This page is dedicated to my adventure at Lesley Art + Design to obtain an MFA in Visual Arts. If you are reading this, you are a part of the journey; I am looking forward to seeing where we end up.
Artist Statement: Journey from Still Life to Abstraction
As a technically trained commercial photographer, much of my work has illustrated a message or brand, one that needed to be easily understood, a "quick read" so to speak. But I always wanted to move past the technical and create imagery with more depth. Initially, I thought the genre of still life would provide the foundation for a more meaningful approach to my photography. Historically, still lifes consisted of multiple layers of meaning, yet there was usually a superficial layer, one that was easy to understand and often easy to discard. This genre became the focus of my research and studio work. And while I've enjoyed creating images that often-paid homage to the 17th-century Dutch Still Life painters, I felt something was missing.
The Journey from Still Life to Abstraction began with a challenge from my mentor to move past the technically correct, overly stylized, and controlled world of still life; to create my own world. One whose terrain was defined by highlighting shape, texture, and creative depth-of-field; rather than focusing on meaning. Above, one studio set up, two totally different approaches, two totally different images. What emerged from this challenge, are collections of shape and movement that bestows the viewer with the freedom to interpret them and create their own narrative, rather than being fed a predigested scene that requires little effort to be understood.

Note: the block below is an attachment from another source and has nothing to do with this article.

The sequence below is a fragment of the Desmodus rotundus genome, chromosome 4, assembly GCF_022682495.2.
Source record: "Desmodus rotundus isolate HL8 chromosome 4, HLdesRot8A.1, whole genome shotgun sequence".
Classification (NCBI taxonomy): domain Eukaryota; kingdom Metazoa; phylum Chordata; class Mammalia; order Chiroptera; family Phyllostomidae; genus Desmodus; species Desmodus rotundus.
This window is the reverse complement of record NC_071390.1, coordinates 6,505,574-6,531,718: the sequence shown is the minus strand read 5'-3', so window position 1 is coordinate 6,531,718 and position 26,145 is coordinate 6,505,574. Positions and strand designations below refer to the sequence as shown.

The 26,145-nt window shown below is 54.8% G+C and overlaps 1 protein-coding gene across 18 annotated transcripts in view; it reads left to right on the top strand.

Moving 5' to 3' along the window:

Architectural photography is in my DNA. When left to my own devices, I will always explore the geometry and shapes of manmade structures. But I've always regretted not pursuing creative studio work more. So rather than only traveling the path of least resistance, I have also been exploring light painting in the studio; creating a variety of still lifes. Many of these images pay homage to 17th-century Dutch still-life paintings. Objects were arranged, painted with light, and captured in a manner to mimic reality, when in fact they were fakes, mere facsimiles of the subjects depicted. In my images, I invite the viewer to ponder what is real. And perhaps ask, can something be real and unreal at the same time?
The subjects of my photographs are often made of brick and mortar; or steel and glass. I am especially drawn to the geometry, patterns, and unusual shapes found in architecture.
Angles and points of view are chosen to bring the viewer into the moment; as if they could walk into the scene or touch the subject. Post-production tools, such as Photoshop and Lightroom, are utilized to enhance a subject to bring out an emotion or to uncover a concept not readily seen.